Along with Elizondo’s claims, The New York Times article also included two videos allegedly showing infrared camera footage from F-18 fighter jets of unidentified aerial phenomenon. Although Elizondo was the one who got those videos cleared for release, he has maintained he was not the source of the videos for The New York Times.
As featured in a recent Vice article, and covered by blogger Danny Silva, in a sneak peek clip for The Phenomenon (seen below), Mellon admits he was the source for the videos. He claims, “I received the videos, the now-famous videos in the Pentagon parking lot from a Defense Department official. I still have the packaging.”
“This is a case where somebody bent the rules a little bit, and they did so for the larger good, and we’re absolutely all better off because of it,” Mellon continued.
Mellon says he was never a part of AATIP. In our OpenMinds.tv interview, he revealed that he believed it was some time in 2017 that he discovered AATIP’s existence. Although he did not say how he came to be aware of AATIP, Mellon says he was surprised when he found it.
“I was surprised because I was involved in, I had my hand in pretty much all the spooky stuff when I was there,” says Mellon. “There didn’t seem to be anything going on in this particular topic. And it was something that I had always been interested in. So, I was surprised to see they had anything organized at all.”
Mellon quickly offered his support to Elizondo, who was trying to get his findings regarding UAP encounters, such as the Nimitz Strike Carrier Group encounter featured in The New York Times article, to the Secretary of Defense.
“What motivated me to a great degree, and Lou, I was outraged, just outraged, that these military pilots were not getting more support,” explained Mellon. “As a member of the intelligence community and somebody who cares about national security, I was appalled and determined to see if I could do something to help fix that problem.”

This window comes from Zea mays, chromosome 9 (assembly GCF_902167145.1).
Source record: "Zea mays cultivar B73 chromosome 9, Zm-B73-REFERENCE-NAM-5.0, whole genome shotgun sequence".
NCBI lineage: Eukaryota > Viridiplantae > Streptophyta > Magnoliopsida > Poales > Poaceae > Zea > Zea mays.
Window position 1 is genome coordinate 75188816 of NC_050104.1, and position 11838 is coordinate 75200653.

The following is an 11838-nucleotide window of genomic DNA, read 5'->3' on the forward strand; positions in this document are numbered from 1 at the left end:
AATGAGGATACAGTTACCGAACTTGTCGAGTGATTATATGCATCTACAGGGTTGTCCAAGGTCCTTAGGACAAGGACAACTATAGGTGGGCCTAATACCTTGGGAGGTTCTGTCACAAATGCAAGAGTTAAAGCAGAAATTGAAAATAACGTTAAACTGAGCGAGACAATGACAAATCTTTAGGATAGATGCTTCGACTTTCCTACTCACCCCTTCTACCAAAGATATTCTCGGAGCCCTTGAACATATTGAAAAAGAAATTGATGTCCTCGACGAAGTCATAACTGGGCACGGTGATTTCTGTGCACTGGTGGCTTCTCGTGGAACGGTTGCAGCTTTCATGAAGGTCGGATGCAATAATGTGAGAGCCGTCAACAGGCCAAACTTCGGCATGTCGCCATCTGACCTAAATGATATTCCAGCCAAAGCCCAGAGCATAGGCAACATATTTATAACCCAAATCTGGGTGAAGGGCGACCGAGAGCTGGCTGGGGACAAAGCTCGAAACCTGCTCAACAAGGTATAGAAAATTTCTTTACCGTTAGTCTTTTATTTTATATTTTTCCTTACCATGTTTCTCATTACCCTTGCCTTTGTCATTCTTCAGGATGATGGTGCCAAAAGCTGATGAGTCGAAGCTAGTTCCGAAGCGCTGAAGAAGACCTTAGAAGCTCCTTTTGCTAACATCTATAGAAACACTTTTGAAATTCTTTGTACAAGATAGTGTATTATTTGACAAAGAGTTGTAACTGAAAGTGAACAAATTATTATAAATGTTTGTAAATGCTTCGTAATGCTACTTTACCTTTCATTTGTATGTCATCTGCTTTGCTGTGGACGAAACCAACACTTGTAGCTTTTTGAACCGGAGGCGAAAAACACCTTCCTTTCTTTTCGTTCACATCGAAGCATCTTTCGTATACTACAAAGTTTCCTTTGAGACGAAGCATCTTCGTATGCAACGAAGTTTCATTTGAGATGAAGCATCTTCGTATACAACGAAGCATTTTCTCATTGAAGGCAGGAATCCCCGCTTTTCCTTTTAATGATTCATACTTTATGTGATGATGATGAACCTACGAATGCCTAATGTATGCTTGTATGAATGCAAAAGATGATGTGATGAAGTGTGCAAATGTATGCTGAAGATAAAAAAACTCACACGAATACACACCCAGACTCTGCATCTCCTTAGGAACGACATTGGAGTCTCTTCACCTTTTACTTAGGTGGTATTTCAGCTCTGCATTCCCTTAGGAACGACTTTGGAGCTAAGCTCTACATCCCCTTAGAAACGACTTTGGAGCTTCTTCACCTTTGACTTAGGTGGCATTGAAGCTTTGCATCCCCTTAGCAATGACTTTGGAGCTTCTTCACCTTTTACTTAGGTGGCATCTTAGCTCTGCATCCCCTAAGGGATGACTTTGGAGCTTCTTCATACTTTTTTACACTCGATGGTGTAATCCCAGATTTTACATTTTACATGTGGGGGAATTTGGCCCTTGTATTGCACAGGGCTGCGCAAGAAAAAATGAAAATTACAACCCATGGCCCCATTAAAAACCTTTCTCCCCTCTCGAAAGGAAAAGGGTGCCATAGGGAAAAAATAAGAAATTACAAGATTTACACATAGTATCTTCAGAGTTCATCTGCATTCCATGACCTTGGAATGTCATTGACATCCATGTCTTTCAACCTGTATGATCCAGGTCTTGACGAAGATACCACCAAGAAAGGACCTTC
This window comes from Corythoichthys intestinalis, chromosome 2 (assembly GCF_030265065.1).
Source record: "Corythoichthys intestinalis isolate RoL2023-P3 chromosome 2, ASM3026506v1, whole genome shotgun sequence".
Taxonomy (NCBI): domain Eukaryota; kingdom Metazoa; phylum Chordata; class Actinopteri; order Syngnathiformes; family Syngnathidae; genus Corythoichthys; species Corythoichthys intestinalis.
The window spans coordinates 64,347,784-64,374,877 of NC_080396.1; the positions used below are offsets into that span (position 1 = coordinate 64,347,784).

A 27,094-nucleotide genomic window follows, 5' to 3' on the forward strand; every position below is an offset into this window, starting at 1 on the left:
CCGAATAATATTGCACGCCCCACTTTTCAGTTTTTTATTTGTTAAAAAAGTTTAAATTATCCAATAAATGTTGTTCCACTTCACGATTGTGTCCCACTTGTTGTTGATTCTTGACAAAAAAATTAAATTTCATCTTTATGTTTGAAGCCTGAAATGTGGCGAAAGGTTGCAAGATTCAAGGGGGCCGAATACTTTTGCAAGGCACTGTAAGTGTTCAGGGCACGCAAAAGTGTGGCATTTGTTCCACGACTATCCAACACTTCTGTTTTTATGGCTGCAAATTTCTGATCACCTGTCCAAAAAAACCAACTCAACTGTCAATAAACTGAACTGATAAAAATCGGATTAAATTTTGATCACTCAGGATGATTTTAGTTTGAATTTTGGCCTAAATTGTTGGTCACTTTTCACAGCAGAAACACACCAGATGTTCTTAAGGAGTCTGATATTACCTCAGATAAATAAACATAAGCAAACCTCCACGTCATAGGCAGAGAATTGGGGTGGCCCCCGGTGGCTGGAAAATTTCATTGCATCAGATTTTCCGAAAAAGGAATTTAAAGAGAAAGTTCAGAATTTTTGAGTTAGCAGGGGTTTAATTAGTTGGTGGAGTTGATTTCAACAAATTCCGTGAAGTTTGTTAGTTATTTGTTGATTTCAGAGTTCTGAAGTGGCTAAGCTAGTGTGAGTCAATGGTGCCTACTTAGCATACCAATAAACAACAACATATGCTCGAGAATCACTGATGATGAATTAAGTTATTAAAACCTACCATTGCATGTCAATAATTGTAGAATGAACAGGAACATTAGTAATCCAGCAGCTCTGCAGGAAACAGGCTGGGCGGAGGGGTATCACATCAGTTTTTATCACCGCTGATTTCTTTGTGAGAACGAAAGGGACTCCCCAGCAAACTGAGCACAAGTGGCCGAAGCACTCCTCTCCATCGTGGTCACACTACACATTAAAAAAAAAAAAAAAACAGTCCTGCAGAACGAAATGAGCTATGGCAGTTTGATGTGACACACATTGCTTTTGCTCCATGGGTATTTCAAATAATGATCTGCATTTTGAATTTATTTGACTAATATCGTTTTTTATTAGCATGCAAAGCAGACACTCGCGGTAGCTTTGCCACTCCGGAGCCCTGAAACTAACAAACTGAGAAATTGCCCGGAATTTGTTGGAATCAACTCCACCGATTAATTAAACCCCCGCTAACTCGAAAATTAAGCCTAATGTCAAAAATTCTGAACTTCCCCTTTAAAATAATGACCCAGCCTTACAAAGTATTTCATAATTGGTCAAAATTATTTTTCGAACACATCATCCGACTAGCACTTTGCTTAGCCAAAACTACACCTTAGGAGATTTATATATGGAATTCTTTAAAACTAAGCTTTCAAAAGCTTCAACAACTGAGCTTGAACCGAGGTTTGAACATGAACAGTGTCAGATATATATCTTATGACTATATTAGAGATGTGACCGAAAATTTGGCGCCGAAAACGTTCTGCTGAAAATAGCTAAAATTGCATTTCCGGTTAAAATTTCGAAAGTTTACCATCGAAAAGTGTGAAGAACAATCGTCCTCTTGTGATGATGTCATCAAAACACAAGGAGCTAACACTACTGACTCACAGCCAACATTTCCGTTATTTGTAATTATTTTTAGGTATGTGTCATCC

The problem was that the Office of the Secretary of Defense (OSD) did not want to escalate the issue.
“People were still afraid to touch it and afraid to let the secretary even be exposed to the issue,” says Mellon. “They were afraid that even a mere briefing for him would somehow taint him or compromise is his Sterling reputation.”
“What I tried to do was introduce Lou to some very senior people in the department that I knew that I had connections to who were very close to the secretary of defense,” Mellon recounted. “I tried to help him. They worked through the system first, and some meetings were held, and more briefings were held and so forth, but ultimately they proved impossible to get this in front of the secretary. “
This was the point at which Mellon and Elizondo began to consider more drastic measures.
“When that didn’t pan out, ultimately, Lue faced the choice between essentially, living with an inadequate program or throwing in the towel or going public to try to inform the public and Congress and help make something happen.”
Resigning and going public was the route Elizondo chose. But before leaving, Elizondo and Mellon hatched their plan.
“We had a strategy from the outset and a plan before he even left,” said Mellon. “We discussed what that would look like, and we’ve been executing on that ever since.”
Elizondo and Mellon began to approach journalists with their UFO videos, documents, and data. In an interview on Open Minds UFO Radio, Politico’s Bryan Bender says he was approached in the middle of 2017 and was able to confirm AATIP’s existence with his sources “on the hill.”